If you’ve read any criticism of Fat Acceptance or Fat Liberation or Health At Every Size, you’ve probably heard the term “denialism” come up. People in these movements are compared to creationists, anti-vaccine activists, or, most frequently, climate change deniers.
Fat Acceptance proponents range from those who think that the link between fat and “obesity-related” diseases is overhyped and not looked at critically enough, to those who flat-out say that fat does not cause any diseases. (One problem with the latter statement is that just as correlation does not prove causation, it doesn’t disprove causation either; saying we don’t know for sure that fat causes* something does not mean that we know for sure it doesn’t cause something.) A good example of the former is Thing #2 from The Fat Nutritionist’s post, Stuff People Assume I Believe vs. Stuff I Actually Believe:
2) That there are no health risks associated with being fat.
Obviously, there are, or, once again, my blog and the entire “obesity epidemic” concept would not exist. However, even though research shows that there are health risks with being fat, especially extremely fat, the research also seems to indicate that 1) we don’t know for certain whether all those risks are caused by a direct physiological mechanism of adipose tissue, 2) that trying to lose weight does not work permanently for most people, 3) even if it did work permanently, we still do not know whether a formerly-fat person would enjoy the same lowered risk as a naturally-thin person, and 4) that “obese” people with good health habits have less risk, even though they are still fat.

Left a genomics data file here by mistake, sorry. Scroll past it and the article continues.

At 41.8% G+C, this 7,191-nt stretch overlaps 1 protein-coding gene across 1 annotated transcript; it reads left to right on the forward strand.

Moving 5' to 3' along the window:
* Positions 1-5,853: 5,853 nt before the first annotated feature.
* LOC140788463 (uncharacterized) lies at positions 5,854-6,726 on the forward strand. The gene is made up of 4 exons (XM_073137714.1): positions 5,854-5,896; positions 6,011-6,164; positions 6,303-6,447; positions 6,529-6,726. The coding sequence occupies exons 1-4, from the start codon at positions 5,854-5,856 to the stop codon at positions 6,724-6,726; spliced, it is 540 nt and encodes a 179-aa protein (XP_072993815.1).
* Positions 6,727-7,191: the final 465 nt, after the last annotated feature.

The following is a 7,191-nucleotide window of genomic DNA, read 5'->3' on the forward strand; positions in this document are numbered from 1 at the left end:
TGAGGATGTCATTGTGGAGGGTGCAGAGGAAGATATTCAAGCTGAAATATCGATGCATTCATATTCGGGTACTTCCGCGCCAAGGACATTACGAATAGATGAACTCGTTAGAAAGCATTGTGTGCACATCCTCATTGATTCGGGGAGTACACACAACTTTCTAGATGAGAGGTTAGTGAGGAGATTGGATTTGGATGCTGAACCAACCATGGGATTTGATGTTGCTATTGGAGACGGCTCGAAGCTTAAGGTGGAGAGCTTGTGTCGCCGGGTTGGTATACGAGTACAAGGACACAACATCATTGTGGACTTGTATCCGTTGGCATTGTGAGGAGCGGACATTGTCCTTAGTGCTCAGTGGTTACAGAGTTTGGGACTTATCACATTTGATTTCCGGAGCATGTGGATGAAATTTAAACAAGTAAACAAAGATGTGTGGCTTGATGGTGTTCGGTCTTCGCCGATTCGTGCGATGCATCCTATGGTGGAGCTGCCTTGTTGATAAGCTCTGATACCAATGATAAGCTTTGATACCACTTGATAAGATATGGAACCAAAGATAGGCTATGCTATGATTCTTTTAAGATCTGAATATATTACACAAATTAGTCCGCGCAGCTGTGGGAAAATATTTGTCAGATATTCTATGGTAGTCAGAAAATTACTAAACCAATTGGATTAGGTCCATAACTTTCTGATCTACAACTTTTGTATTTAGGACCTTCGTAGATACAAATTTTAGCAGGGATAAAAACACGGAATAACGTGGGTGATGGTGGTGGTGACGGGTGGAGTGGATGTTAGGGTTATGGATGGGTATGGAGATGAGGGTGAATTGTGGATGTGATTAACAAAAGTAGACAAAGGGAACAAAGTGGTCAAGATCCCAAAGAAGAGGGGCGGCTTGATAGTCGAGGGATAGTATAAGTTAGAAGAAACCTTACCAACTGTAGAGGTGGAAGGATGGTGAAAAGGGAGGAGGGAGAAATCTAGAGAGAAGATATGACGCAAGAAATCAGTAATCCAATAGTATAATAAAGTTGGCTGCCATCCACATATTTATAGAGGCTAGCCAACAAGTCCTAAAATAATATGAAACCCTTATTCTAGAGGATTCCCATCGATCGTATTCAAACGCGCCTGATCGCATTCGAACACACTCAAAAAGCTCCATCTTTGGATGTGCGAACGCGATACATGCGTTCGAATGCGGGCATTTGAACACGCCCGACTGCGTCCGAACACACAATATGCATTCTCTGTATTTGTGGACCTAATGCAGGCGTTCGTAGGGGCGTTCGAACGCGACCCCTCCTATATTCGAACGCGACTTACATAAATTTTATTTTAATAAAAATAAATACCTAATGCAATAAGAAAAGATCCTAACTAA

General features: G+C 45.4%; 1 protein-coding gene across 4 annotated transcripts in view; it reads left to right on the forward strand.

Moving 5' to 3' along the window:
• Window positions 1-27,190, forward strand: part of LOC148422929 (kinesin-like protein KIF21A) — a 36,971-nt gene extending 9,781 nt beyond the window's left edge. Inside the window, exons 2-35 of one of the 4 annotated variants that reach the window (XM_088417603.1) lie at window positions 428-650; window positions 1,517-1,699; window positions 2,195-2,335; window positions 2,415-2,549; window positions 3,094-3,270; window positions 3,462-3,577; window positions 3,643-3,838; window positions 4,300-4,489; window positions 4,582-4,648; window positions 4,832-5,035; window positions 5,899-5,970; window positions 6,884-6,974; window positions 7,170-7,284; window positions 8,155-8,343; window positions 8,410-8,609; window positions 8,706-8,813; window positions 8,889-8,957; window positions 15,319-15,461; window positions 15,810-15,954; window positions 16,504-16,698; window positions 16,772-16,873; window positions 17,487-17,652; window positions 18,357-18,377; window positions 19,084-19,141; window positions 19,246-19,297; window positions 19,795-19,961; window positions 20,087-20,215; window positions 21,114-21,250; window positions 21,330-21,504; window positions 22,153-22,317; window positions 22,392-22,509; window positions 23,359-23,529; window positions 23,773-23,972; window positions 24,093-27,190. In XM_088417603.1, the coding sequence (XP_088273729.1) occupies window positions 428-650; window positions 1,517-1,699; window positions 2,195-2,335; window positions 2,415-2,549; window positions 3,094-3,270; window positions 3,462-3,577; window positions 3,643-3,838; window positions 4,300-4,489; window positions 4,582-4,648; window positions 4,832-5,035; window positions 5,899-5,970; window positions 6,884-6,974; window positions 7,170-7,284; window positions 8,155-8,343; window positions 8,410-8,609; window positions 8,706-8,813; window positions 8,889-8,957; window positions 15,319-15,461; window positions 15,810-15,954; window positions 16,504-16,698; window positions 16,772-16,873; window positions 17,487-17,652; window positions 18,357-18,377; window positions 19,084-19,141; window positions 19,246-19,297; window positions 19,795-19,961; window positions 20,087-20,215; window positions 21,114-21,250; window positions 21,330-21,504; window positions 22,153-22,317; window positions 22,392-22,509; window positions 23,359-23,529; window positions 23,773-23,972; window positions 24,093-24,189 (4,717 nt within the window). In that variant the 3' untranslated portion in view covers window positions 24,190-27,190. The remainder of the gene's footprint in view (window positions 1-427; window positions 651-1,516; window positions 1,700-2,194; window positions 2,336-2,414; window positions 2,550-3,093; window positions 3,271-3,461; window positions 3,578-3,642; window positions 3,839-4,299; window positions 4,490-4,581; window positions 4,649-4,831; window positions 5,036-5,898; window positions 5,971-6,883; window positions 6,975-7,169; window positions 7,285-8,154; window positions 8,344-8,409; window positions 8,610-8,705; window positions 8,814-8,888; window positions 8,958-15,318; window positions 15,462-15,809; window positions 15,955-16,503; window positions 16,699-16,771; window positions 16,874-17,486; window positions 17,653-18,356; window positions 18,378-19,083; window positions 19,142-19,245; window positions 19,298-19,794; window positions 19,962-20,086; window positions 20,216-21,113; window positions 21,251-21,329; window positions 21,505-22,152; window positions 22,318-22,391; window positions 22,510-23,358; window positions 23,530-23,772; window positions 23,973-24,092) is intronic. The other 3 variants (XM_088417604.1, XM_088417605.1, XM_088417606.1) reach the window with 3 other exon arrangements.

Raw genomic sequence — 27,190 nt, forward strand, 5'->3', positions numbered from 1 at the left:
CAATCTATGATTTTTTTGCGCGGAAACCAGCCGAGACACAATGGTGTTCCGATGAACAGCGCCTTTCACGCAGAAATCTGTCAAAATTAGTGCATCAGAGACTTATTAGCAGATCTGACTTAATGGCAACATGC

Also, having a condition that means you have more health risks doesn’t make you a bad person or an intolerable burden on society. Lots of different categories of people have elevated health risks (like men), but we don’t stigmatize them in the same devastating ways we do fat people.
Another good quote comes from Barry Deutsch/Ampersand at Alas, a Blog:
I don’t think you could fairly say that people like Linda Bacon, Paul Campos, Kate Harding, and myself say “that there’s no link” — although others have caricatured my views that way. A fairer summary of the HAES view on fat and health is that the strength and certainty of the link is vastly exaggerated and oversimplified; that people can be fat and healthy; and that for fat people who want to improve their health, weight-loss diets almost never work, but HAES does.
Probably there are HAES advocates who say there is absolutely no link, full stop — I think I’ve seen people argue that in comments. But it’s cherry-picking to ignore the most sophisticated arguments in favor of the least nuanced.
As for “minimizing the link” — minimized compared to what? Compared to NPR claiming “being even a bit overweight can potentially kill you”? Or the Surgeon General declaring “obesity is a greater threat than terrorism”? Compared to the mainstream, hell yes I’m a minimizer. I hope Amanda is, too.